Reporters on the Job
• Nothing Left to Hug : When staff writer Danna Harman told friends that she was going to visit a rain forest in Guatemala for today's story on "fair-trade" lumber (page 1), they said to her, "Wow. You have the best job in the world."Skip to next paragraph
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But like many reporting assignments, the reality is a lot less glamorous. "We drove for hours yesterday on very rocky roads, traveling through the Maya Biosphere Reserve, a supposedly protected rain forest in northern Guatemala. Our guides kept saying, 'We'll get the to forest soon.' " When Danna filed the story, she still hadn't arrived at the rain forest.
"We're still on the way. We've seen peasants clearing the ground cover with fire, and a lot of farming and cattle ranching, all within the so-called protected forest. The only big trees I have seen so far have been on the back of the T-shirt worn by our guide with the command: 'Go hug a tree today.' I'm still waiting for something to embrace," says Danna.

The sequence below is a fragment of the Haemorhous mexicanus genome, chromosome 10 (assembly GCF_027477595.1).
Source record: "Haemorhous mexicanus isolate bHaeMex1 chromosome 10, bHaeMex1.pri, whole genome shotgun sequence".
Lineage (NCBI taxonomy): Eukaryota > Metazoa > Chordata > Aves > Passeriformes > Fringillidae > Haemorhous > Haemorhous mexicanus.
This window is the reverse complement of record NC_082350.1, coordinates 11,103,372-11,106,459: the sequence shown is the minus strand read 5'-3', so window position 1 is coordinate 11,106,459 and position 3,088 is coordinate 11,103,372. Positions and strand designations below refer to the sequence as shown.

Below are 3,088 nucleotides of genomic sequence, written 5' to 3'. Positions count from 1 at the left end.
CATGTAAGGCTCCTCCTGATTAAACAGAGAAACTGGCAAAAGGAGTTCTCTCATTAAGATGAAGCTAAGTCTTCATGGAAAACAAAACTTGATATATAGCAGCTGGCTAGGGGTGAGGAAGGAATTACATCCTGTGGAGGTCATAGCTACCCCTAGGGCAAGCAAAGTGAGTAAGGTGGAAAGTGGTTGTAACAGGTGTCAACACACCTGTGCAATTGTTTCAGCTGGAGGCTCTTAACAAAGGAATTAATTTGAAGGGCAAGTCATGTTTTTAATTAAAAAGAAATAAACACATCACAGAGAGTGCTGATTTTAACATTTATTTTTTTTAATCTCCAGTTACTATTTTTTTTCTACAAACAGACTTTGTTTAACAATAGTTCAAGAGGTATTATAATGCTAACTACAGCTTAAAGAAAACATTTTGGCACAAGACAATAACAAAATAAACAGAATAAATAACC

• Weapon of Fear: Correspondent Jill Carroll struggled to find Iraqis willing to come forward with information about kidnappings. "We found lots of people who had been kidnapped and lots of people who knew people that had been kidnapped."
But, she says, "it was really hard to find someone willing to go on the record about this. People are so afraid, even long afterward. We found people who had been kidnapped months ago who were too afraid to tell their story. The guy who came forward for my story was brave (this page). He's a big, tough guy, but even he was afraid to use his name." It shows the power of this weapon of the insurgency, says Jill.
David Clark Scott